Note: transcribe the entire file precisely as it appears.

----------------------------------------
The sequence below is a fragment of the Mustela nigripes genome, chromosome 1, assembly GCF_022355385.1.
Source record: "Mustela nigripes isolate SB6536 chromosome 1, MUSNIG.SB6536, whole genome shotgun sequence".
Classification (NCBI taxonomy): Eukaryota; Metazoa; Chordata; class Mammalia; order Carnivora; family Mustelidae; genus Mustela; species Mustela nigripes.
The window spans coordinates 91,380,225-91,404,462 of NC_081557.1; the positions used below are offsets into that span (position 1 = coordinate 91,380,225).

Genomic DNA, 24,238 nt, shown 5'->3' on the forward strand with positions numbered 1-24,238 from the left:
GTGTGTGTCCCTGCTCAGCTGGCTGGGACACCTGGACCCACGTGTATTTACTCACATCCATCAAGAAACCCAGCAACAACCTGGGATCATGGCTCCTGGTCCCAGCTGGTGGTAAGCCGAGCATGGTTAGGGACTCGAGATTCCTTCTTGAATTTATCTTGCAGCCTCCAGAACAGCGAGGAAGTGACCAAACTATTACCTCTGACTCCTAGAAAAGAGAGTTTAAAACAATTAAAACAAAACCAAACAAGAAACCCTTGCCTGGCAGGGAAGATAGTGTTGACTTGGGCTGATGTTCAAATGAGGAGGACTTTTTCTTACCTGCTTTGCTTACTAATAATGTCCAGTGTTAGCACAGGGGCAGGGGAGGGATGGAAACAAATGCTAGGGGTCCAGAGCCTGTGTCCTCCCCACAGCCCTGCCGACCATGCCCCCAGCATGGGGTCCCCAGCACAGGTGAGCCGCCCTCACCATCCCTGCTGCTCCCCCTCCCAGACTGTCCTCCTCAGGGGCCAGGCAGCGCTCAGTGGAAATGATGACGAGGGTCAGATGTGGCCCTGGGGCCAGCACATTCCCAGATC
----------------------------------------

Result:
The sequence below is a fragment of the Mustela nigripes genome, chromosome 1, assembly GCF_022355385.1.
Source record: "Mustela nigripes isolate SB6536 chromosome 1, MUSNIG.SB6536, whole genome shotgun sequence".
Classification (NCBI taxonomy): Eukaryota; Metazoa; Chordata; class Mammalia; order Carnivora; family Mustelidae; genus Mustela; species Mustela nigripes.
The window spans coordinates 91,380,225-91,404,462 of NC_081557.1; the positions used below are offsets into that span (position 1 = coordinate 91,380,225).

Genomic DNA, 24,238 nt, shown 5'->3' on the forward strand with positions numbered 1-24,238 from the left:
GTGTGTGTCCCTGCTCAGCTGGCTGGGACACCTGGACCCACGTGTATTTACTCACATCCATCAAGAAACCCAGCAACAACCTGGGATCATGGCTCCTGGTCCCAGCTGGTGGTAAGCCGAGCATGGTTAGGGACTCGAGATTCCTTCTTGAATTTATCTTGCAGCCTCCAGAACAGCGAGGAAGTGACCAAACTATTACCTCTGACTCCTAGAAAAGAGAGTTTAAAACAATTAAAACAAAACCAAACAAGAAACCCTTGCCTGGCAGGGAAGATAGTGTTGACTTGGGCTGATGTTCAAATGAGGAGGACTTTTTCTTACCTGCTTTGCTTACTAATAATGTCCAGTGTTAGCACAGGGGCAGGGGAGGGATGGAAACAAATGCTAGGGGTCCAGAGCCTGTGTCCTCCCCACAGCCCTGCCGACCATGCCCCCAGCATGGGGTCCCCAGCACAGGTGAGCCGCCCTCACCATCCCTGCTGCTCCCCCTCCCAGACTGTCCTCCTCAGGGGCCAGGCAGCGCTCAGTGGAAATGATGACGAGGGTCAGATGTGGCCCTGGGGCCAGCACATTCCCAGATC